Deepa Rajan, a second-year Chancellor’s Scholar at Vanderbilt University, is double majoring in Neuroscience and Music. Her interest in this rather unusual combination of subjects began in 2010 when she founded Harmonies for the Elderly, a non-profit organization dedicated to providing music therapy and enrichment services for people suffering from Alzheimer’s disease. Through this organization, Deepa has performed almost seventy concerts at nursing homes. Deepa is growing her organization on a national level and mobilizing hundreds of new student volunteers by guiding the development of new Harmonies for the Elderly chapters in different areas of the country, including Nashville. Deepa is a two-time recipient of the Presidential Volunteer Service Award for her committed efforts.
The work that Deepa does with Harmonies for the Elderly centers on a novel clinical study that she conducted in 2012 under the mentorship of Dr. Connie Tomaino from the Institute of Music and Neurologic Function. After witnessing profound reactions from nursing home residents elicited by certain songs performed during Harmonies for the Elderly concerts, Deepa endeavored to compare the efficacies of different types of music therapy in improving the cognition of Alzheimer’s patients. Deepa published her results and incorporated her data in the creation of new programs for future Harmonies for the Elderly concerts.
Inspired by her experiences with Alzheimer’s patients, Deepa joined the Pierce-Shimomura lab at the University of Texas in Austin in 2012, where she modeled the progression of Alzheimer’s disease in C. elegans nematodes in order to test the effects of different genes and proteins that might play a role in the onset of the disease. In her first year at Vanderbilt, Deepa studied mechanisms related to Parkinson’s disease and ADHD under Dr. Randy Blakely. Now, as a sophomore, Deepa is continuing her Alzheimer’s disease research in the Vanderbilt Center for Neuroscience Drug Discovery under the mentorship of Dr. Jerri Rook. Her present studies involve testing novel drugs that have the potential to alleviate the symptoms of Alzheimer’s disease in mouse models.
Deepa, currently a student of Dr. Stephen Miahky at the Blair School of Music, is an accomplished violinist as well as an aspiring scientist. Deepa made her solo debut at age twelve accompanied by the University of Texas String Project Orchestra. She subsequently became a prize-winner and finalist in several concerto competitions and a three-time gold medalist in the Texas State Solo and Ensemble competition. She is the returning concertmaster of the Vanderbilt Commodore Orchestra and has engaged in a wide array of other major orchestral engagements – the most recent include performances with the Texas All-State Symphony Orchestra and with the Grammy-winning Westwood Symphony Orchestra at the International Midwest Clinic in Chicago. As the first-place winner in the International American Protégé Competition, Deepa will be making her Carnegie Hall solo debut in late November of 2015.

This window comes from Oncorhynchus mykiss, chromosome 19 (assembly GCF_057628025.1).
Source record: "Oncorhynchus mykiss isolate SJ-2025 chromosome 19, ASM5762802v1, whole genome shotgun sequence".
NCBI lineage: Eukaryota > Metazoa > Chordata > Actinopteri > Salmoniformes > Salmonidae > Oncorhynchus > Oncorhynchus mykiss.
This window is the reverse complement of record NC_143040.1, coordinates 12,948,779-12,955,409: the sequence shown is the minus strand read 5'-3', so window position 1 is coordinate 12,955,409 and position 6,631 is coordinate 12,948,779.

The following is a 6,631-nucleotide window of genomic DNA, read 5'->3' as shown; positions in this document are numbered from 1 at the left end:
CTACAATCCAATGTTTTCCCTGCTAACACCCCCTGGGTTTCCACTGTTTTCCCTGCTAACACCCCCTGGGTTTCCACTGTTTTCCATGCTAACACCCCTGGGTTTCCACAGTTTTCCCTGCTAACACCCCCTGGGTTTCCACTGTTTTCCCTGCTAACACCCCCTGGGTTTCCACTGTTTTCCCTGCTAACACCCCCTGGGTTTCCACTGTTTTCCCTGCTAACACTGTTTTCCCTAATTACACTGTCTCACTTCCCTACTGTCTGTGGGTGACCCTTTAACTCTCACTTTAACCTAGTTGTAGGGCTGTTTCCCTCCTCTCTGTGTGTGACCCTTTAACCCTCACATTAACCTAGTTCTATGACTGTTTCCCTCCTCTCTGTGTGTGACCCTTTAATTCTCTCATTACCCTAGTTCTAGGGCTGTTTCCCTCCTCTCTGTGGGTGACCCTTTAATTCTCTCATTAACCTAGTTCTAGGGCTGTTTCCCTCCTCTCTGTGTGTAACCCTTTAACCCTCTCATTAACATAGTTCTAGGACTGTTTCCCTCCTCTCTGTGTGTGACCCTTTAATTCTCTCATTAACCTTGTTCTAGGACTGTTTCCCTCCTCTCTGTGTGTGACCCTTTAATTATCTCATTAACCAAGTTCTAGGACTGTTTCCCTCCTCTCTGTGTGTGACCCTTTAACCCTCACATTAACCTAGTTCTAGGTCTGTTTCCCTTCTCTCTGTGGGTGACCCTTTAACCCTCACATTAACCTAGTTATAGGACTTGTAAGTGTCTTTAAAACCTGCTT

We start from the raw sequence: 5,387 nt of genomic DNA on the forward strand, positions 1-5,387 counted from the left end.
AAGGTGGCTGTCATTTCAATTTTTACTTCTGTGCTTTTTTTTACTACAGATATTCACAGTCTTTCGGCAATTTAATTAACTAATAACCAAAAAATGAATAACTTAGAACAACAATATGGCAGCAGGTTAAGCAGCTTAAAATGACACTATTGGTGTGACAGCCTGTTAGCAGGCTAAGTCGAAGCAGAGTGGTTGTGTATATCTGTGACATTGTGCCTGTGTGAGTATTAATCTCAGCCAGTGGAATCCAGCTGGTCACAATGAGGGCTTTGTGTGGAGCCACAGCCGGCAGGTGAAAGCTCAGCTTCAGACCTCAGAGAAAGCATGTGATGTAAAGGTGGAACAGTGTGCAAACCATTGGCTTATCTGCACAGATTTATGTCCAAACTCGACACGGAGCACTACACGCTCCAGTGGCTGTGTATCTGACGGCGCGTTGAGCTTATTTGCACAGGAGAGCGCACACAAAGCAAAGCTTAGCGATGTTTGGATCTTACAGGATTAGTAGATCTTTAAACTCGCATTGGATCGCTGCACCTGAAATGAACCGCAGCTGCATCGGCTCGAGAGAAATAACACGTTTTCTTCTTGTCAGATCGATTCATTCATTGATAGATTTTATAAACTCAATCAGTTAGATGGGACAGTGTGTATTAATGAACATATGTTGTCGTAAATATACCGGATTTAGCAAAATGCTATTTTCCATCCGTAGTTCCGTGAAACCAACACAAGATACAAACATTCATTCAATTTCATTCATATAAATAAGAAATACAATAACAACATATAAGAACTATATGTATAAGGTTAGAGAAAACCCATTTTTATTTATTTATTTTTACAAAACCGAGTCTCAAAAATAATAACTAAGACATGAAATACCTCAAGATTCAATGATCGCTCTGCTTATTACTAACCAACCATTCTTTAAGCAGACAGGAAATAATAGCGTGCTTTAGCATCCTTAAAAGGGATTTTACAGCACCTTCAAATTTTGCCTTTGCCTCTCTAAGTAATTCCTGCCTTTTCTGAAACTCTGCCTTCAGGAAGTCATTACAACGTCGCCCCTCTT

Education activism is another area in which Deepa’s interests in music and neuroscience converge. Her involvement began in 2013, when she mentored low-income, inner-city students in Austin, Texas elementary schools. This initial glimpse at the effects of poverty on learning and wellbeing motivated Deepa to spend twelve weeks in a rural Indian village in 2015 in order to inform locals about healthcare practices and to establish a long-term “Music and the Brain” educational program at a school for girls living below the national poverty level. The program features group music therapy sessions, encourages the appreciation of classical Western music, and teaches basic neuroscience concepts to students in grades nine through twelve. Deepa trained teachers at the school in her innovative course curriculum to ensure the sustainability of the initiative following her departure. This program is one of the first of its kind in India.
Deepa feels honored to be speaking at the TEDxVanderbilt event and is excited to reveal the beauty of music and the wonder of the brain to a broader population.
Alzheimer’s disease is a tragic neurodegenerative disorder that steals away the building blocks of people’s lives: memory and cognition. However, people with this disease often viscerally remember parts their lives when they are guided by the live soundtrack to years of past personal experiences. This talk specifies the types of music involved in improving different aspects of cognition in people with Alzheimer’s, and the application of such music by an organization called Harmonies for the Elderly. This poignant discussion of Alzheimer’s disease reveals how music is a window into the beauty, fragility, and resilience of the human brain.